There’s a seemingly endless supply of £200ish over hear headphones on the market, all with a subtle twist demanding that they be the puppy in the window you pick. Polk’s Buckle does have such features – a cool describe and great built-in control functionality. But the thing the pleased me most about them – and ultimately all that anyone really wants from a pair of headphones, was that they were comfortable and made Aphex Twin’s new album sound like magic.

Polk are a long-standing audio brand and their audio products evoke vintage audio quality, with rich, warm tones. Opening the box I instantly felt like I should own a log cabin and take a hit of whiskey from hip flask between Springsteen tracks.

Despite their rugged pilgrim look they were every bit as comfortable as my pampered urbane ears demanded. The ear cushions are plush and inviting, and the leather, stitched headband makes for a lovely contrast with the solid metal arms. It feels like something refashioned from a 70s car dashboard – I want to say Mustang, but I’ve never been good with references. If Tom Selleck pulled out a pair of these, no one would be surprised.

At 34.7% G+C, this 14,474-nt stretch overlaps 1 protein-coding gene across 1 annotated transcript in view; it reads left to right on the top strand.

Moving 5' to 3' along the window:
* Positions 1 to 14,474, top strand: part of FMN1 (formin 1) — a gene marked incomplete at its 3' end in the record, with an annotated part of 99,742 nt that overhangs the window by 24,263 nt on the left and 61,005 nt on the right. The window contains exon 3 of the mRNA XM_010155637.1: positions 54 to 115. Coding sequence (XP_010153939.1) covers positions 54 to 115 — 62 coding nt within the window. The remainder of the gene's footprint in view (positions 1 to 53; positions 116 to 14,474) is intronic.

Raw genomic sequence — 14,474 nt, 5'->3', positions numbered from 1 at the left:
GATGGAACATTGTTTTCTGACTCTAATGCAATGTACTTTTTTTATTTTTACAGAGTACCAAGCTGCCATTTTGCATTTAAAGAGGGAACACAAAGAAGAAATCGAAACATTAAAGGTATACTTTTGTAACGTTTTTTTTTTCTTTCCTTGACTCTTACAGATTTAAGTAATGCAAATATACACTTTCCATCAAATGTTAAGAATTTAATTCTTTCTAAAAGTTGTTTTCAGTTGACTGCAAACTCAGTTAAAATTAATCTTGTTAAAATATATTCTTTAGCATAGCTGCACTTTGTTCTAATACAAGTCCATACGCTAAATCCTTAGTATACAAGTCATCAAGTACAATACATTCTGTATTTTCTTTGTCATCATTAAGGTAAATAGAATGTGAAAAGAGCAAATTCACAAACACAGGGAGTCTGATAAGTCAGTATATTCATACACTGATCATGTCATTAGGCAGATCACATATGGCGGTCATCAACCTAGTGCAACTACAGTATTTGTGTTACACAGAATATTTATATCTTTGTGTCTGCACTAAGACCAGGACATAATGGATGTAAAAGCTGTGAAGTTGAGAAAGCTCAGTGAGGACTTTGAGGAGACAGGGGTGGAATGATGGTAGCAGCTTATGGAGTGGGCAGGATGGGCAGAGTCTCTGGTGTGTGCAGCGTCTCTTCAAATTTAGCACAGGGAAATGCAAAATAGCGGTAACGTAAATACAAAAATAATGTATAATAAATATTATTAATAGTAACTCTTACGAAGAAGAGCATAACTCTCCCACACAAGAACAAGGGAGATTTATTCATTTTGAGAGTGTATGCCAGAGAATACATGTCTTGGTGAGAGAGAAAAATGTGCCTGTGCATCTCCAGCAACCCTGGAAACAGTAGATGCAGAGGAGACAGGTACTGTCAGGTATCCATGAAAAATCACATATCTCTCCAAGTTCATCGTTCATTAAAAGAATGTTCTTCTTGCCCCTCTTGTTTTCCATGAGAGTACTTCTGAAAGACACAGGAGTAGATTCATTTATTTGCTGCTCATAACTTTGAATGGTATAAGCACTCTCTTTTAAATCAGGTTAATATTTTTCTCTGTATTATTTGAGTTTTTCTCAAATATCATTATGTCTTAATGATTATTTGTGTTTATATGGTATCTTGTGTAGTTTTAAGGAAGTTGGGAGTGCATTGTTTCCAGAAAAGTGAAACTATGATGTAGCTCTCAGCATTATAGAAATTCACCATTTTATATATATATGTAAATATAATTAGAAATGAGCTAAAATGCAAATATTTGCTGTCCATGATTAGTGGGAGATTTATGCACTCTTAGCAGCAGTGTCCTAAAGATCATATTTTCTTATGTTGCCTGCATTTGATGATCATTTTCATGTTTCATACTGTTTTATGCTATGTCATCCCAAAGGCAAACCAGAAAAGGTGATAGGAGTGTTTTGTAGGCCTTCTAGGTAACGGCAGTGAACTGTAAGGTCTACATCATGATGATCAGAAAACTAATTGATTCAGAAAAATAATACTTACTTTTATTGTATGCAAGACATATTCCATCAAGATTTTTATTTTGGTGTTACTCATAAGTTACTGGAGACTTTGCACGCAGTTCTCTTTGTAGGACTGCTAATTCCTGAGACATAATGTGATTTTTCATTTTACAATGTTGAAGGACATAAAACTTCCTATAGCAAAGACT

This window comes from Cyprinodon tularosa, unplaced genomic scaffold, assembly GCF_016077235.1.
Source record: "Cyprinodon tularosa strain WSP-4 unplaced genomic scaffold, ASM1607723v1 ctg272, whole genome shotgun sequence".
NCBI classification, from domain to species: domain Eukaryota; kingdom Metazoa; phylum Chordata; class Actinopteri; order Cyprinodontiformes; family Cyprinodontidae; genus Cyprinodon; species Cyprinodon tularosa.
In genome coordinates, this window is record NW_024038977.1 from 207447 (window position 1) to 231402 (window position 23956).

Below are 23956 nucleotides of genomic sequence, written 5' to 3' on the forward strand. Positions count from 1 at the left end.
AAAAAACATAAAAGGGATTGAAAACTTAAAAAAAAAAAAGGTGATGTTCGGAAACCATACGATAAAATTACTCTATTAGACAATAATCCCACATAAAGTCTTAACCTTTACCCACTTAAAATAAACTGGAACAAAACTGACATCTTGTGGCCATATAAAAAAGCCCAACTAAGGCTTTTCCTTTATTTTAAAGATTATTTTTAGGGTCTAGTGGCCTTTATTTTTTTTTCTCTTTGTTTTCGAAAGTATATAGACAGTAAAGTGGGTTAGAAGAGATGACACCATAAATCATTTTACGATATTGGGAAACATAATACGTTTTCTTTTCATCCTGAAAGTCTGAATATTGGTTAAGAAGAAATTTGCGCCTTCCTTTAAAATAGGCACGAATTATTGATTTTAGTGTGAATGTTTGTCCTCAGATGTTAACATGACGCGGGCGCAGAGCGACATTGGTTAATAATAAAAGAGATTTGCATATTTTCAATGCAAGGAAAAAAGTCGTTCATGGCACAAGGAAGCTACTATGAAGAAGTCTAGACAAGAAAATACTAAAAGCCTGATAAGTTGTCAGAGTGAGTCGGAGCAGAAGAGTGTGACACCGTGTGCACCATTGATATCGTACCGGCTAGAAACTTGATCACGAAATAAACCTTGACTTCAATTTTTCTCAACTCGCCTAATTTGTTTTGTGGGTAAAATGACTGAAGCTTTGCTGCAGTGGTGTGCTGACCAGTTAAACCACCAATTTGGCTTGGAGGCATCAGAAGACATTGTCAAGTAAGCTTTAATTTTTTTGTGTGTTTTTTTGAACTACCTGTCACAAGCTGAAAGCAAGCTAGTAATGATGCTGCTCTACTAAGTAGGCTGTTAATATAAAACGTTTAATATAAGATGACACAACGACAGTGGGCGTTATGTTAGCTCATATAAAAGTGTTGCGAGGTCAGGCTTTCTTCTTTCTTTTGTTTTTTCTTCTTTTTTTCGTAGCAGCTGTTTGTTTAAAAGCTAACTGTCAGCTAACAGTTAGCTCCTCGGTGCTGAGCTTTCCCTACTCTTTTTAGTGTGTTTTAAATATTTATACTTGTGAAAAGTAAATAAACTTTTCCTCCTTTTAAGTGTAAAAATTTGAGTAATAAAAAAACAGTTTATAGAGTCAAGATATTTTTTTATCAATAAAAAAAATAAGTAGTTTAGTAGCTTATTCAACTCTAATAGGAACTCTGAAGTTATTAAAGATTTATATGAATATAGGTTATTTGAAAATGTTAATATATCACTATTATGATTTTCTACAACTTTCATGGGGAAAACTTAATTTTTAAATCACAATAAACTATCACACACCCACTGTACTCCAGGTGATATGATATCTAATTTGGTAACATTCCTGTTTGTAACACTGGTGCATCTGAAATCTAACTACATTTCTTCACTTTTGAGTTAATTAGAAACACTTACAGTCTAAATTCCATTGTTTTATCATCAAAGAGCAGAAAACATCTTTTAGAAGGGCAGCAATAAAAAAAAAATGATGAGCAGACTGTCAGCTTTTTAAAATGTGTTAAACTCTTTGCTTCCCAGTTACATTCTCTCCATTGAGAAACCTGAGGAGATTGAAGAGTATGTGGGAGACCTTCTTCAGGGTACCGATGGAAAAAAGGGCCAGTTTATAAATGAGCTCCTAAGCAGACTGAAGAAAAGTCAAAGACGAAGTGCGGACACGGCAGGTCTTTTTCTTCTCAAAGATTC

Polk Audio Buckle white

However, this isn’t all needless nostalgia – there’s a pretty innovative control system baked into all this. The Buckle has a really cool little volume and jog wheel delicately placed on the the side of the headphones so you can simply reach up to adjust volume or playback. There’s also a built-in microphone so you can take calls or deal with Siri. The headphone cord is also detachable, which – as an owner of several broken headphone cords – is always great to see.

The Buckle features Polk Optimized Electro-acoustic Tuning (POET) technology and is engineered with 40 mm drivers developed with Polk’s Dynamic Balance design process. Like most modern headphones, the bass is a little pumped – but they are careful not to over do it. They sound great for instrumentals and Syro was played many, many times with lots of subtle nuances jumping out at me. The highs were not quite as crisp as I would like, but that’s quibbling.

The Polk Buckle is a stylish, great-sounding paid of headphones and at £159 they’re excellent mid-range cans.

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